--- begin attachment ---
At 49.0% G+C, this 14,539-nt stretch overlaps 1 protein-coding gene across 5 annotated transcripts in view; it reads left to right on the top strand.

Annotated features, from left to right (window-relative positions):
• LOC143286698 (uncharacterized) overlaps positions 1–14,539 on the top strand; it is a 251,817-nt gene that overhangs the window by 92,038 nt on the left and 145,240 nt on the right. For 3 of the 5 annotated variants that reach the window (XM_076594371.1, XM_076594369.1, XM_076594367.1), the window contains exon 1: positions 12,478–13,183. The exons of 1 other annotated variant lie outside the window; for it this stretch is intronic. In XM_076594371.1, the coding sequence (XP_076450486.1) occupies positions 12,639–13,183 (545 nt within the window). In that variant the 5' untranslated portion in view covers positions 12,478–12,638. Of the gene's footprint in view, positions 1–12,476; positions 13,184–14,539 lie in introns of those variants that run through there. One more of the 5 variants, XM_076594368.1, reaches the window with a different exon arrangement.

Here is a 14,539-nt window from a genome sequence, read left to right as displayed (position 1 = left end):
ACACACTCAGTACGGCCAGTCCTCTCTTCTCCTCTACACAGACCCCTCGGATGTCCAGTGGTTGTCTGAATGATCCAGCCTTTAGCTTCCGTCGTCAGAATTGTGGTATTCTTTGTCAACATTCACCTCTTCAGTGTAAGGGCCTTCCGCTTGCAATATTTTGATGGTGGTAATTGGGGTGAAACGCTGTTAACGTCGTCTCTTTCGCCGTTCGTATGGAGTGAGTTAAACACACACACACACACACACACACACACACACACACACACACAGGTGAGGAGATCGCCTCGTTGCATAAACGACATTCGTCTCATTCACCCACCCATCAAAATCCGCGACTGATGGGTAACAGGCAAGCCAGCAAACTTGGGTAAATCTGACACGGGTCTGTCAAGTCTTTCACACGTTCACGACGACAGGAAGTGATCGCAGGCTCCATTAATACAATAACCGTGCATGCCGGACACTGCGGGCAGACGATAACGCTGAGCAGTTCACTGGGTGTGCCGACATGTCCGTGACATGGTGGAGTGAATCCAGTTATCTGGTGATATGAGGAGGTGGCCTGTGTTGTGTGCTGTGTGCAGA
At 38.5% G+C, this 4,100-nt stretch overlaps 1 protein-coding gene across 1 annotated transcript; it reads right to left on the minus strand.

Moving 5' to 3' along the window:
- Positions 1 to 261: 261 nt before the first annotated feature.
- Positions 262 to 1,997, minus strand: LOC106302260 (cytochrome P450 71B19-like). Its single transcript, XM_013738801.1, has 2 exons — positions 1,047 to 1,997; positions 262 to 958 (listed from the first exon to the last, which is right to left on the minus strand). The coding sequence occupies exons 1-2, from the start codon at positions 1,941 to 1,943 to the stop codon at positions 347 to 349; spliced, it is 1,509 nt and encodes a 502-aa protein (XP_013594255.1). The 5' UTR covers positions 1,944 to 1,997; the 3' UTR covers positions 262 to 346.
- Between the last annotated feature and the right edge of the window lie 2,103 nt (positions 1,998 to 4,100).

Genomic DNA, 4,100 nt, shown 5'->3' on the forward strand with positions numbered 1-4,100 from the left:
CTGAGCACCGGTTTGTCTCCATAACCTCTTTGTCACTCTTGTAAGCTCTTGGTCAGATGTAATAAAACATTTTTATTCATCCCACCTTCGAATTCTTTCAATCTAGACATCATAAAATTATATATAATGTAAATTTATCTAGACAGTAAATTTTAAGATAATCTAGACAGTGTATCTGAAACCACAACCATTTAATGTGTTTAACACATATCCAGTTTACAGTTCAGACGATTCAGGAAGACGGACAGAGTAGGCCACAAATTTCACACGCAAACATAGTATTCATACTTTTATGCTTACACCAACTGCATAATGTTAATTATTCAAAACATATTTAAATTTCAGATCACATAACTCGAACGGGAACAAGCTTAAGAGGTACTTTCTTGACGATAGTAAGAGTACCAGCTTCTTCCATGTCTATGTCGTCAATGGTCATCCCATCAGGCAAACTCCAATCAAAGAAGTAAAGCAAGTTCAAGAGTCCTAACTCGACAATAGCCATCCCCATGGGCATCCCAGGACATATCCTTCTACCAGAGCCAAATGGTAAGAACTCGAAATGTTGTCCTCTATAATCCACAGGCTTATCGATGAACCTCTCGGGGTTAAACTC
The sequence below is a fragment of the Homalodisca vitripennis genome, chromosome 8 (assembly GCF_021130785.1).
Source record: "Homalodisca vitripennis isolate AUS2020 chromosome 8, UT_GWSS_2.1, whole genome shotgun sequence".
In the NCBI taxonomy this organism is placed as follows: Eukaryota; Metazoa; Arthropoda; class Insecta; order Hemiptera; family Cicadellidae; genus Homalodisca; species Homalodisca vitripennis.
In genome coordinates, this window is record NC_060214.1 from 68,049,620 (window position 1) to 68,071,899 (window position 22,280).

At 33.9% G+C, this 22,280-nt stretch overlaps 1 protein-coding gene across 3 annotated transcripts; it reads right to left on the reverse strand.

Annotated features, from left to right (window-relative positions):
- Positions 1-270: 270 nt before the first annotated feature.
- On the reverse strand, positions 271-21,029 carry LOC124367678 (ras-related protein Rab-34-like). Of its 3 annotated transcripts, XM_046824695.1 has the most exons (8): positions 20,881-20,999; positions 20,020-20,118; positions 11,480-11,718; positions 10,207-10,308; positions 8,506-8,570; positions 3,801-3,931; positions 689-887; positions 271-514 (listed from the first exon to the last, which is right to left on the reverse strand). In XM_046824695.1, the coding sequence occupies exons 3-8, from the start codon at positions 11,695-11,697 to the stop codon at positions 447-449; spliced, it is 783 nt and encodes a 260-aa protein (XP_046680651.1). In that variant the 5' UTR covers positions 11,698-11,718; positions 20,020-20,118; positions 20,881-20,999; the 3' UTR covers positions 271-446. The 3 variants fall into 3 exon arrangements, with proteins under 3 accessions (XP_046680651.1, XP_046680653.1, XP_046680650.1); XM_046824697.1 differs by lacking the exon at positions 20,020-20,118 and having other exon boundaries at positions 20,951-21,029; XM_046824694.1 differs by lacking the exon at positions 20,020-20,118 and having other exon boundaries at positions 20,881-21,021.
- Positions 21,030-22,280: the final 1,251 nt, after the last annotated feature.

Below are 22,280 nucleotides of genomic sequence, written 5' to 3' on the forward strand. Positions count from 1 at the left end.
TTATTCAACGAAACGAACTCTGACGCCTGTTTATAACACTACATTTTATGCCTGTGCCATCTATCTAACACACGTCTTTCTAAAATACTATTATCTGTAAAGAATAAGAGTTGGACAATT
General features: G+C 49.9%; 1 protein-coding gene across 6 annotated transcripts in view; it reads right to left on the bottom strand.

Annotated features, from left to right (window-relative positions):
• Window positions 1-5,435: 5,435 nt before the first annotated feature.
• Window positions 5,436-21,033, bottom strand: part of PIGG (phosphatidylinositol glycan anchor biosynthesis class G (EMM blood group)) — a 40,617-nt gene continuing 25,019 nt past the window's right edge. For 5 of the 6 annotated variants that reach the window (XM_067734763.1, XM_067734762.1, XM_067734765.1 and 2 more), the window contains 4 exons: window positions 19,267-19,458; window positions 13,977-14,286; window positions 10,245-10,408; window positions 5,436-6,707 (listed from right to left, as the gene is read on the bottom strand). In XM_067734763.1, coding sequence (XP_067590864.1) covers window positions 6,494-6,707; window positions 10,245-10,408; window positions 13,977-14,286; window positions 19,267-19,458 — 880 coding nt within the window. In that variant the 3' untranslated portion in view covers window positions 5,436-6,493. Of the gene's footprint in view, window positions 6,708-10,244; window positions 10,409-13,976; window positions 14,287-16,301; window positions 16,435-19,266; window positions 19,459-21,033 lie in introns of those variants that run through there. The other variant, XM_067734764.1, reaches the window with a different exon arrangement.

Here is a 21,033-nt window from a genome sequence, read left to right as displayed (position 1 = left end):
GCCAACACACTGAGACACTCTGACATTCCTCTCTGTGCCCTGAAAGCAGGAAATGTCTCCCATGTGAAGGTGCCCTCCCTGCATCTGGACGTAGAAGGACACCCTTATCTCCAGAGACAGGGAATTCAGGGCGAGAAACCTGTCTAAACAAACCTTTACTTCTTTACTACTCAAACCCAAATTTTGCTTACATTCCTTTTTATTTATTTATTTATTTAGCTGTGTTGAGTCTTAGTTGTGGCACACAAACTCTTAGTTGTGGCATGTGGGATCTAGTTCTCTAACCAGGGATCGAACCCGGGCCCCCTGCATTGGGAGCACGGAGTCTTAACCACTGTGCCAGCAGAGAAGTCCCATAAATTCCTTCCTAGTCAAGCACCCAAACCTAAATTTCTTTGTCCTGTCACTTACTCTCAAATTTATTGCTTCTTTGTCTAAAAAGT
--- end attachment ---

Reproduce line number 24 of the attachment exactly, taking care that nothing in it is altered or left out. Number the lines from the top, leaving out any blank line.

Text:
General features: G+C 49.9%; 1 protein-coding gene across 6 annotated transcripts in view; it reads right to left on the bottom strand.